Ever since the late 1980s, Tacony began to realize the necessity of manufacturing its own vacuums rather than rely on imports from Taiwan, fearful that growing direct marketing operations would significantly cut into the business of distributors. However, it was not until the Powr-Flite acquisition that management decided to investigate more deeply the idea of manufacturing vacuum cleaners in the United States. The example of Powr-Flite's Fort Worth plant was a key selling point. It employed about a dozen assemblers and without the benefit of computers was able to produce about $20 million in annual sales. Tacony turned to Mid-America Manufacturing Technology Center, a service organization that helped small and mid-sized manufacturers, for assistance in evaluating whether it was wise, given high labor costs in the United States, to launch a large-scale domestic manufacturing operation. Some of the data MAMTC uncovered was eye opening. Other than the plastic housing, Taiwan manufactured none of the parts it assembled into vacuum cleaners. In fact, most were made in the United States, which meant that Tacony could save some money in this regard by manufacturing at home. Moreover, MAMTC estimated that the costs of shipping from Taiwan, as well as duties, accounted for 6.5 percent of the cost of vacuums made in Taiwan. With these cost savings factored in, Tacony was wil- ling to test the idea of bringing manufacturing back to the United States. It hedged its bet somewhat by forming a joint venture in 1997 with its Taiwanese partner. They launched USA Vacuum Industries and opened a plant located some 90 minutes south of St. Louis in St. James, Missouri. The subsidiary was an immediate success, due in large measure to the high number of less-expensive plastic parts available locally. Tacony now transferred all of the manufacturing for Simplicity and Riccar vacuums to St. James, then in 1999 bought out its partner. With the help of MAMTC, Tacony also added product designers to develop its own lines of vacuum cleaners.
Major Upgrades in the 2000s
Despite making a number of advances in the 1990s, Tacony experienced a loss in momentum late in the decade. Sales of $119 million in 1999 were only a slight improvement over 1998. In response, Tacony upgraded its computer infrastructure and modernized its warehousing operations, while speeding up product development. In addition, it opened a new plant in Fort Worth, Texas, to manufacture commercial janitorial equipment. Sales grew to more than $130 million in 2000 and the company was set up for further growth in the new century. Tacony added to its janitorial equipment business by acquiring Texas-based CFR Corporation in 2000. Founded in 1985, CFR manufactured a state-of-the art line of high-end commercial carpet cleaning equipment. It pioneered the concept of recycling and filtering cleaning solutions for an environmentally sound cleaning system. CFR's list of products grew to include vacuums, a blower/dryer, and an ozone generator. Tacony also expanded on its core sewing business in 2000. It acquired six-year-old The Finishing Touch Thread Co., a Knoxville, Tennessee-based company that distributed embroidery products aimed at the hobbyist. In addition, Tacony introduced the Origins line of home embroidery software, capable of creating designs from a range of sources, including scanned images and original artwork. The patented digitizing software translated the original into an embroidery design, complete with stitch type, stitch sequence, design segments, color sequencing, and color match. Tacony then bolstered its presence in the embroidery marketplace in 2003 with the acquisition of Nancy's Notions, the catalog operation of Nancy Zieman, host of the popular PBS television series Sewing With Nancy.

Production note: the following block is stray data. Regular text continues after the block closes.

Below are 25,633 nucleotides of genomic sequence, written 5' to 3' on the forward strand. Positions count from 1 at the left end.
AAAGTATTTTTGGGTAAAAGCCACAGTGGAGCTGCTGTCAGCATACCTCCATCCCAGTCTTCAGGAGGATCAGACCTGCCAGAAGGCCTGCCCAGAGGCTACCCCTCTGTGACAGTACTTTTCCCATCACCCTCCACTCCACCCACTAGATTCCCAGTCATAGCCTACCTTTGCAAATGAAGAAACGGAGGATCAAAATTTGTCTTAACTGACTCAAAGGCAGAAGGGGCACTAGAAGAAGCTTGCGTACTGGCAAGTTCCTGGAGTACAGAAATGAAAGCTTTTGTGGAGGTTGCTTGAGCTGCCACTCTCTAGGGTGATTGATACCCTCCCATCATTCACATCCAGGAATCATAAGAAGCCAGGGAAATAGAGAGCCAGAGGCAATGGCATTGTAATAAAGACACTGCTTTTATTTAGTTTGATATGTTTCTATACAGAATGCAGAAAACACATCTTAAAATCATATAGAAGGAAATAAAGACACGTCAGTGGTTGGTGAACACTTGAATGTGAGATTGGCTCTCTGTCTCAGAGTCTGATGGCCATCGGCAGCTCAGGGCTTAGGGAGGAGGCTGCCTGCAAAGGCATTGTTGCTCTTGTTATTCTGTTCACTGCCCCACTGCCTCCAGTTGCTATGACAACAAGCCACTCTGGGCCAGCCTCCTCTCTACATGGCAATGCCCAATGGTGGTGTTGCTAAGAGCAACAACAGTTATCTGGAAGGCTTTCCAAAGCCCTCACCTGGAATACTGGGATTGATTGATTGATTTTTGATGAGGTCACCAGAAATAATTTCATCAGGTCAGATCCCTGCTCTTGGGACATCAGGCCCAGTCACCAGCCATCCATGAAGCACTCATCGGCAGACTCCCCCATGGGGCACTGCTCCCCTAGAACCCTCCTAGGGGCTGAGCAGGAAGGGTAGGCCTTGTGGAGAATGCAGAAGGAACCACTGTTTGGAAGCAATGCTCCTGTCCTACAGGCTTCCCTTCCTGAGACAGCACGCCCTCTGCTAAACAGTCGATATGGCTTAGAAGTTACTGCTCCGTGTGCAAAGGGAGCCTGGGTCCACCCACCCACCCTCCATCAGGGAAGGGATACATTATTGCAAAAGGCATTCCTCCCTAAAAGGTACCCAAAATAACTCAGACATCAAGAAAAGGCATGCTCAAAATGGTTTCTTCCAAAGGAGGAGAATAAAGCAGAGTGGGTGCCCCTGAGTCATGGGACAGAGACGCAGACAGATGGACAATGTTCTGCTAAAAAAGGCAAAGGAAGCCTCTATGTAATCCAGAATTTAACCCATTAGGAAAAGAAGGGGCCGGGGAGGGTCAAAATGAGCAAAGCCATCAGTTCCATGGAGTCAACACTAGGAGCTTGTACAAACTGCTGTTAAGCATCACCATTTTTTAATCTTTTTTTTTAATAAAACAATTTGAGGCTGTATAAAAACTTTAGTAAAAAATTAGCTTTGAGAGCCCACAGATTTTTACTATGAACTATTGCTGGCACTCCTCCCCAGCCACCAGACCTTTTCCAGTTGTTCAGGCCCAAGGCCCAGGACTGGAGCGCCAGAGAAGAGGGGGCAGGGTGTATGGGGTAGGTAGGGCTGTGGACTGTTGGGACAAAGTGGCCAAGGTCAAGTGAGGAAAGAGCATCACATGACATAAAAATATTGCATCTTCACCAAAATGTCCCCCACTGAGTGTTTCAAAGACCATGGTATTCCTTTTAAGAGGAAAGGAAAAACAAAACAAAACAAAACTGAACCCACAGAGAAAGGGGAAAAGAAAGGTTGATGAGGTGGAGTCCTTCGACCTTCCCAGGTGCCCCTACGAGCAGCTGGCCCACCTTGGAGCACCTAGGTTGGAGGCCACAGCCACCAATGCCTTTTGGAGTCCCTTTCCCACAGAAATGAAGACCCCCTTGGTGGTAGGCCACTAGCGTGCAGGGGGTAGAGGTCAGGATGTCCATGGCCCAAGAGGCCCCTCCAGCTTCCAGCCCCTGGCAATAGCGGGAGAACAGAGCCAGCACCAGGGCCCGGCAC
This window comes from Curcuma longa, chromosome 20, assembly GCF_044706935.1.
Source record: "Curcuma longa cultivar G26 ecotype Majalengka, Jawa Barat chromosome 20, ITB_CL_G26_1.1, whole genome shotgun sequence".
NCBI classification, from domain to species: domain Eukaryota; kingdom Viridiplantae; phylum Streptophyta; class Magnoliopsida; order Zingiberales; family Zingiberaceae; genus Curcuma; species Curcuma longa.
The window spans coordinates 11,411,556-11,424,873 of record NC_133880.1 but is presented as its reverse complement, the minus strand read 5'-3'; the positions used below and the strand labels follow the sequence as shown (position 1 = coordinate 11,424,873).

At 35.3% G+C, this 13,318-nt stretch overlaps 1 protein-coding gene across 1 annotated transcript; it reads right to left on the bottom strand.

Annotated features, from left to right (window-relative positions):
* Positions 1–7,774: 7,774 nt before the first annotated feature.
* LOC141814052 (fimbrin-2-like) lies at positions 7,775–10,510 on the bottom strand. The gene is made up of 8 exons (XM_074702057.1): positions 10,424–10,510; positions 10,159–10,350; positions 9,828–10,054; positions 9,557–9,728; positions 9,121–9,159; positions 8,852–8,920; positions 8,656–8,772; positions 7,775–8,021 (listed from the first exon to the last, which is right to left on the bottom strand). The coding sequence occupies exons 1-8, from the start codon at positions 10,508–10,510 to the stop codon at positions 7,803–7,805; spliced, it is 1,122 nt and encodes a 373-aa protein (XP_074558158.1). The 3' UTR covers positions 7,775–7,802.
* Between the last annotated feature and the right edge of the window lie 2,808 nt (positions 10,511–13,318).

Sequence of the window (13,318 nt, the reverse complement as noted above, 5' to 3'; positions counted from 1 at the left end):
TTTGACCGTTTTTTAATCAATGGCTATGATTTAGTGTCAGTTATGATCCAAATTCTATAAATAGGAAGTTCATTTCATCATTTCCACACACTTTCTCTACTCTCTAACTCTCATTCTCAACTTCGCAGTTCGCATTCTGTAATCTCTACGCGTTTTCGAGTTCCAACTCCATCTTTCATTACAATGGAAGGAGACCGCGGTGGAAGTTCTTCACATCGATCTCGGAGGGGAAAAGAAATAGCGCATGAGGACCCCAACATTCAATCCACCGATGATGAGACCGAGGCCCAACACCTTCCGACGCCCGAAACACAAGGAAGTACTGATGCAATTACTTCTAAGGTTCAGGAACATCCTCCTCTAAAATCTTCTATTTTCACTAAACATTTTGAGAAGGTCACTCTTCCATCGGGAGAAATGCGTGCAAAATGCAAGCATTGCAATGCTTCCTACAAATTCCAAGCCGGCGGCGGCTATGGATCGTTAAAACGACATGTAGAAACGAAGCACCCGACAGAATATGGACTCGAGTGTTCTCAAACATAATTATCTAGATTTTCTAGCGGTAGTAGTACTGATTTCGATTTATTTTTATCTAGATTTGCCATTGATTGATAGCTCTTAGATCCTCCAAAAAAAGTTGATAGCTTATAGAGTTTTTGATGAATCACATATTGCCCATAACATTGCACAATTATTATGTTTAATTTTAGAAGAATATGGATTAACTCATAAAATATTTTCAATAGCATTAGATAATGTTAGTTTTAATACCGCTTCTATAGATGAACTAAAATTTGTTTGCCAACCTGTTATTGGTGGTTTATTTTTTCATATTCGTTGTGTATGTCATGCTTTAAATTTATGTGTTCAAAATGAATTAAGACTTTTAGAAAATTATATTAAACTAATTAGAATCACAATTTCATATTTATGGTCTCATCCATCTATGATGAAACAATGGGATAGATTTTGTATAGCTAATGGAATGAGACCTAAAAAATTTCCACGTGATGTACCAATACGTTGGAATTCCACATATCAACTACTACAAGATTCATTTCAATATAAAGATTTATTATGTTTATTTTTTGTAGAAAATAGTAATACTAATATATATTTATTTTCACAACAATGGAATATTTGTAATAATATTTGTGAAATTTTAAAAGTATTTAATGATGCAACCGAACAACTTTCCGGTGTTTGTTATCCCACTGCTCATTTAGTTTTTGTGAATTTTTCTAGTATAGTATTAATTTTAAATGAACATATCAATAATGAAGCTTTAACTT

Aside from embroidery, there was another growing hobby in America that might have an influence on Tacony's future: "scrapping." Estimated as a $2.5 billion industry in 2004, scrapping involved the decoration of scrapbooks that contained family photos and other memorabilia. Rather than an individual activity, scrapping was emerging as a modern day version of the quilting bee, an excuse for women to get together and socialize while at the same time preserving family history. It grew out of the same heirloom tradition associated with embroidery, prompting Tacony to modify some of its embroidery machines so that they were also capable of personalizing paper scrapbook pages. Whether scrapping would ever have a major impact on Tacony's revenues, which grew to some $150 million in 2003, remained to be seen. However, as had been the case throughout its history, Tacony was nimble enough to change with the times and as a result was likely to prosper for the foreseeable future.
Principal Subsidiaries: Baby Lock USA; Blakeman's Floor Care Parts & Equipment; CFR Corporation; Elna USA; Nancy's Notions; Regency Ceiling Fans; Riccar America Company.
Principal Competitors: Singer N.V.; Hirsch International Corp; Necchi S.p.A.
- "Kenneth Tacony, Tacony Corp.," St. Louis Business Journal, June 20, 1997.
- Korbblum, Rachael, "Tacony Adds Embroidery Line with Acquisition," St. Louis Business Journal, June 19, 2000, p. 9.
- "Sewing Enters the Computer Age," Associated Press, July 23, 2001.
- Stamborski, Al, "Tacony Corp. May Be MAMTC's Poster-Child Firm," St. Louis Post-Dispatch, October 9, 2000, p. 12.
- "Tacony Corp.," St. Louis Business Journal, March 27, 2000, p. A72.
Source: International Directory of Company Histories, Vol. 70. St. James Press, 2005.